The Road to School Food Change

An Interview with Executive Director Mara Fleishman

  • Hero Stories
  • April 02, 2015
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Mara Fleishman is a force to be reckoned with in the world of school food reform. Her passion for ensuring that every child has access to healthy, nourishing food at school is contagious—after all, Mara’s drive is what brought Chef Ann Cooper to Boulder, Colorado, where Chef Ann would transform the food program at Boulder Valley School District and establish the Chef Ann Foundation. Five years later, we sit down with Mara to tell her story of how she came to be the school food champion she is today.


Where did your passion for good, healthy food begin?
The reason I got into food is because in 1992 I was diagnosed with a unique autoimmune eye disease called Uveitis, which I was told could ultimately lead to blindness. There were no cures and the only treatment option suggested by doctors involved steroid injections in my eyes, which I did not want. But my eyesight kept deteriorating, so I started researching alternative remedies and found that a big contingent of naturopaths supported nutritional changes to the diet, eating healthier, as a treatment. That was really when I started getting invested in it.

What was your relationship to food like before you found out about your eye condition?
Honestly, I didn’t think about it. I didn’t think of my body as something I had to take care of. I thought of it as a workhorse that would take me from A-Z. In college I ate a lot of unhealthy foods, lots of carbs, dairy, sugar, and I didn’t get enough rest. I was diagnosed when I was 22, and that’s when I started to change. 

Did changing your diet make a difference?
Yes! A big part of it was limiting my sugar and general caretaking of my body—getting enough rest, getting enough fruits and vegetables. My condition was active for many years but it was contained by the diet and some conventional treatment. And now I’m in remission.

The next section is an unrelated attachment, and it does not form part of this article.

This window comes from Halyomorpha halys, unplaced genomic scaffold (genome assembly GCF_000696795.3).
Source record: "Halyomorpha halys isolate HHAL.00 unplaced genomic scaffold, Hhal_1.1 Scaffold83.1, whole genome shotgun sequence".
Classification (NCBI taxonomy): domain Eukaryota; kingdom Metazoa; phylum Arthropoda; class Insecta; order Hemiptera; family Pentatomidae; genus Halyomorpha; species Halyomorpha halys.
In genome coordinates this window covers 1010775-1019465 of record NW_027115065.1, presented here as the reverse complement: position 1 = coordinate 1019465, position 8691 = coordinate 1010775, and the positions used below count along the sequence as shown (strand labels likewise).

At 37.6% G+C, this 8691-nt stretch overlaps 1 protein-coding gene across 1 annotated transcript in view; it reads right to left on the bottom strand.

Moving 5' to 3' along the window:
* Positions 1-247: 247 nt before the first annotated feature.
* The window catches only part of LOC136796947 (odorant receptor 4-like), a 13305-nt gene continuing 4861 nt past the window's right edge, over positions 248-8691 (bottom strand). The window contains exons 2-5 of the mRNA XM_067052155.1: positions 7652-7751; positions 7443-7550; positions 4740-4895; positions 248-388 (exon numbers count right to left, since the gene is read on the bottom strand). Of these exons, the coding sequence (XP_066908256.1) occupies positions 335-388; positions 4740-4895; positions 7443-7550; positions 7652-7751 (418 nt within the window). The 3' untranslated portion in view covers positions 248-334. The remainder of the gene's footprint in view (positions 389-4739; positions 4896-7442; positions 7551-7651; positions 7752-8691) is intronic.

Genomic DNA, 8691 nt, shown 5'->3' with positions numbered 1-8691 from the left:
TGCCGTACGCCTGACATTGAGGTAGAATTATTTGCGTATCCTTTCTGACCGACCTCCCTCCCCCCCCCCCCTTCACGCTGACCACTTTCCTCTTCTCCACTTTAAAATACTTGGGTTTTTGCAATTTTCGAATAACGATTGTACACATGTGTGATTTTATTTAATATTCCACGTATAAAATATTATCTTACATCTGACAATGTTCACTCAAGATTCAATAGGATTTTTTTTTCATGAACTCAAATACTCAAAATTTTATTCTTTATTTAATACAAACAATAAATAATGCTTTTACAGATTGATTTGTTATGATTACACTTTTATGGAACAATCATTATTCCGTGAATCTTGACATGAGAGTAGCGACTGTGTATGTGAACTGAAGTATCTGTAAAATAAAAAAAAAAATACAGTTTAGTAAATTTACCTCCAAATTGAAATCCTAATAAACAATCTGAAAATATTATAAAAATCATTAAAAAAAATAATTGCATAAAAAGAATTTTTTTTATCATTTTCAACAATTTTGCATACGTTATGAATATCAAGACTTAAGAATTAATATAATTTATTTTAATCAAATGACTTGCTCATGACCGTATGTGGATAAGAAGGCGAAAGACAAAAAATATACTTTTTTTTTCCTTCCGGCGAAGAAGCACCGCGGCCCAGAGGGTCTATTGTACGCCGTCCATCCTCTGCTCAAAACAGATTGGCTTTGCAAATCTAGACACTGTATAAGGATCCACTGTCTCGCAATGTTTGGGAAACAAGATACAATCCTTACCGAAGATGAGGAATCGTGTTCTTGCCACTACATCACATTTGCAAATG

So how did you turn your healthy lifestyle into a career? 
As I started to do this investigation into a healthier lifestyle, I saw this marketing support job open up in a natural products company in Portland, OR. I had become so passionate about natural alternatives to health that I interviewed and got the job.

I worked there for three years before moving back to Boston when I was pregnant with my first child. We wanted to be closer to our families and I had made the decision to take time away from work. But it just so happened that Whole Foods needed a Director of Marketing for their North Atlantic Region. I was eight months pregnant when I interviewed for the job! 

What was it like working for Whole Foods Market?
Working at Whole Foods is like getting a masters degree in food sustainability—it’s incredible the kind of information they provide to their team members and how they go above and beyond—they don’t just wait until customers ask for something, they try and blaze the path for food sustainability issues. 

Can you give an example?
I can remember in 2003, no one was asking for local product; it wasn’t a thing yet. I was sitting in a meeting and one of our buyers came in and said he wanted to switch out the milk we were buying for the whole region to local milk, because it would reduce our environmental impact, support local farmers and provide customers with a fresher product. We did it, and now buying local is mainstream. 

 When did you make the move to Boulder, Colorado?
I moved to Boulder in 2006, leaving the marketing position. But Whole Foods offered me the opportunity to work on special projects, which I did until I took the role of Global Director of Partnerships in 2008.

What did that role entail?
It was basically managing all the partnerships that Whole Foods had nationally, partners like Martha Stewart, Top Chef, and national non-profits like what would become the Chef Ann Foundation (CAF). It was super exciting because I was really able to offer support to initiatives that were doing pretty amazing things.

​How did you connect with Chef Ann Cooper?